Lelumia The Beast Rear Light
The Lelumia the Beast Rear Light is a five-mode model, delivering 150lumens and some decent run times, too. The sort well suited to long commutes and dusk till dawn all nighters. Trailers and tag-alongs too, for that matter. Given 65 lumens is the lowest output, It’s arguably a little on the brash side for town work or group rides. but otherwise, it offers a lot of bangs for modest buck.
Pros: Very bright, generally practical run times, relatively quick charging.
Cons: No auto kick down, no aero post mount.
The large domed shaped lens is referred to as “total internal reflection” is made from Polymethyl Methacrylate (PMMA), a synthetic resin, which is a common substitute for glass given its durability. There isn’t any collimator technology employed here and looking inside at the diodes, mounted in the traditional way, there’s a pleasantly old school aura.
The casing and integral clip is made from polycarbonate and feels softer than some composites, yet very rugged (it is the stuff of riot shields, afterall) and the clip easier to mount and release, without ejecting come the first hint of a lumpy lane. The lithium polymer cell is like most, fit n’ forget and reckoned good for 300 charge cycles before dipping to 65-70% of its original capacity. This charges from the ubiquitous micro-USB cable, so no drama should you lose it. The top mounted charge light indicator blinks red when charging, blue when fully juiced.
The port cover is a snug, neat fit, which is good news, given The Beast “only” meets IPX4 for weatherproofing, which is technically splash proof, but while I draw greater reassurance from those meeting IPX6, in practice and for road duties, I’ve never had any issues, even in heavy rain.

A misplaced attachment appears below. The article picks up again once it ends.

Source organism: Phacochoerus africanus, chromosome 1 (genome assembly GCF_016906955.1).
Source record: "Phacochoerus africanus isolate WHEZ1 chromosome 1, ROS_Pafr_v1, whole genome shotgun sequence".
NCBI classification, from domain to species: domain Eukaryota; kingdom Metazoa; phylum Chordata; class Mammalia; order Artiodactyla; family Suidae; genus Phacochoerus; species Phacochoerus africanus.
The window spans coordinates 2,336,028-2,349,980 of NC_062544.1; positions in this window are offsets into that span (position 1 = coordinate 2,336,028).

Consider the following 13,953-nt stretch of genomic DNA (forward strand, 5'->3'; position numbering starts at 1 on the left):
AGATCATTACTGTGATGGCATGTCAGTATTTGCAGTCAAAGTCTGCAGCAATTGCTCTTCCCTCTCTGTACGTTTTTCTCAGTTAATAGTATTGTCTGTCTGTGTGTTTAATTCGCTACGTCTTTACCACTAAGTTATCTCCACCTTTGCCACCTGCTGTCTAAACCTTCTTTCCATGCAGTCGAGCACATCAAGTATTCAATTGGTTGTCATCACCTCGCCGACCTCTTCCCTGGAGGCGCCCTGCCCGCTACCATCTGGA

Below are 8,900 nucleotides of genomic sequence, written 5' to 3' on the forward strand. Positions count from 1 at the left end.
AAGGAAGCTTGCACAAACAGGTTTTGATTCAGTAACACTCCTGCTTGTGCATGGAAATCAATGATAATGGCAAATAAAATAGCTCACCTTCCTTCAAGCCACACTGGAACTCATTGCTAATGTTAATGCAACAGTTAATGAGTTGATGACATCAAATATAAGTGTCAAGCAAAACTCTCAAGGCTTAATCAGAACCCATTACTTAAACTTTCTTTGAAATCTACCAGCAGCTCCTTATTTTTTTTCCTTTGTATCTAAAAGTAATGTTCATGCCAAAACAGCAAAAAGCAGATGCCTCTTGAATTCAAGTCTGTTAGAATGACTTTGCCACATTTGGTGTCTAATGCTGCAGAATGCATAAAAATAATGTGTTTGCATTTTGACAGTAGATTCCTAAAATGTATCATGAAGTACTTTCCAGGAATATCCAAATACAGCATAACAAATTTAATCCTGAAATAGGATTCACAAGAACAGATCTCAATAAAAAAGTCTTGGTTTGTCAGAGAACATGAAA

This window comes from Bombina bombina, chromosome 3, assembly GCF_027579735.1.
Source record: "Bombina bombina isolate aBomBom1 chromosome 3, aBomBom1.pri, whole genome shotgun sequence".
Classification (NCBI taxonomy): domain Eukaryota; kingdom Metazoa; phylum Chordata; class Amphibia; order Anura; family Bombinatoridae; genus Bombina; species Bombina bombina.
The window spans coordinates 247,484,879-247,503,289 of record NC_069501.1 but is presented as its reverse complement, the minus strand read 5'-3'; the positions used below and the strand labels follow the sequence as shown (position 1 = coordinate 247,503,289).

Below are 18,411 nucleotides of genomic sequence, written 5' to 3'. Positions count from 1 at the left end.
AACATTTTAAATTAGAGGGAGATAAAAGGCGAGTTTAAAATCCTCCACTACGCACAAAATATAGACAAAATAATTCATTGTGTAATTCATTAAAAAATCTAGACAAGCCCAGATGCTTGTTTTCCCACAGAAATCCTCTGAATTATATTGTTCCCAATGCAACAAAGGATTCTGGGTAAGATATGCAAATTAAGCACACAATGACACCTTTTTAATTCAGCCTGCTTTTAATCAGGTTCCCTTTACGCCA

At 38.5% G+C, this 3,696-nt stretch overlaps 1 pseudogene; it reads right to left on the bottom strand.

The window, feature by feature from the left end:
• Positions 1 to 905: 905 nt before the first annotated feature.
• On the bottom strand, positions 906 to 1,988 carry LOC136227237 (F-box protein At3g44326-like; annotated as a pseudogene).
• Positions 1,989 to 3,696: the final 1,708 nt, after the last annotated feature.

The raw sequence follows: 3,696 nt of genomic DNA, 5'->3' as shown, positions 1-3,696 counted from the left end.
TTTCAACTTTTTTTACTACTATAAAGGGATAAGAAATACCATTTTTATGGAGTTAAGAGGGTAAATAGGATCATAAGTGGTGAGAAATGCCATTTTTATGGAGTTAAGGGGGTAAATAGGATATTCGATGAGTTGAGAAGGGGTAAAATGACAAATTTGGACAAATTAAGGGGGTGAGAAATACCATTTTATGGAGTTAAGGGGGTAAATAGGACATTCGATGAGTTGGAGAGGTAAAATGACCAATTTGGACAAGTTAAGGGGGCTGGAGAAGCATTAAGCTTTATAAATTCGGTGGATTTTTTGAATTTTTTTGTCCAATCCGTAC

As a precaution, a slither of silicone grease on the port cover would provide peace of mind, especially, if you’re fitting it to a low-slung touring trailer, or riding in harsh conditions, sans guards. In terms of output, this ranges from 150lumens from the two day-flash settings. One is the standard red, the other a red and white combo, another 100lumen double flash and a single, 100lumen red flash.
Finally, we have an “Alter” intermittent flash, which is “only” 65lumens. More than enough wallop for most contexts, although a lower 15-20 lumen option would be nice for town and around, or as a “get you home” kick down, when the battery’s low on juice.
Talking of which, run times are cited as Modes Red Day White/Red Day Double Flash Red Flash Alter Flash
Lumen 150 lm 150 lm 100 lm 100 lm 65 lm
Runtime 4h 4h 9h 9h 18h
The switch is a nigh-on flat square located just below the lens. I was surprised by how easy it was to locate, even when its pitch black and I’ve been wearing winter weight gloves. It engages with a soft click and subsequent prods cruise through the modes and a sustained ½ second press powers down. Less sensitive than I suspected, there’s been no issues with unwanted engagement when bouncing around in a bag, or jersey pocket. Lelumia do not list a memory function but ours has reliably powered up in the last mode selected.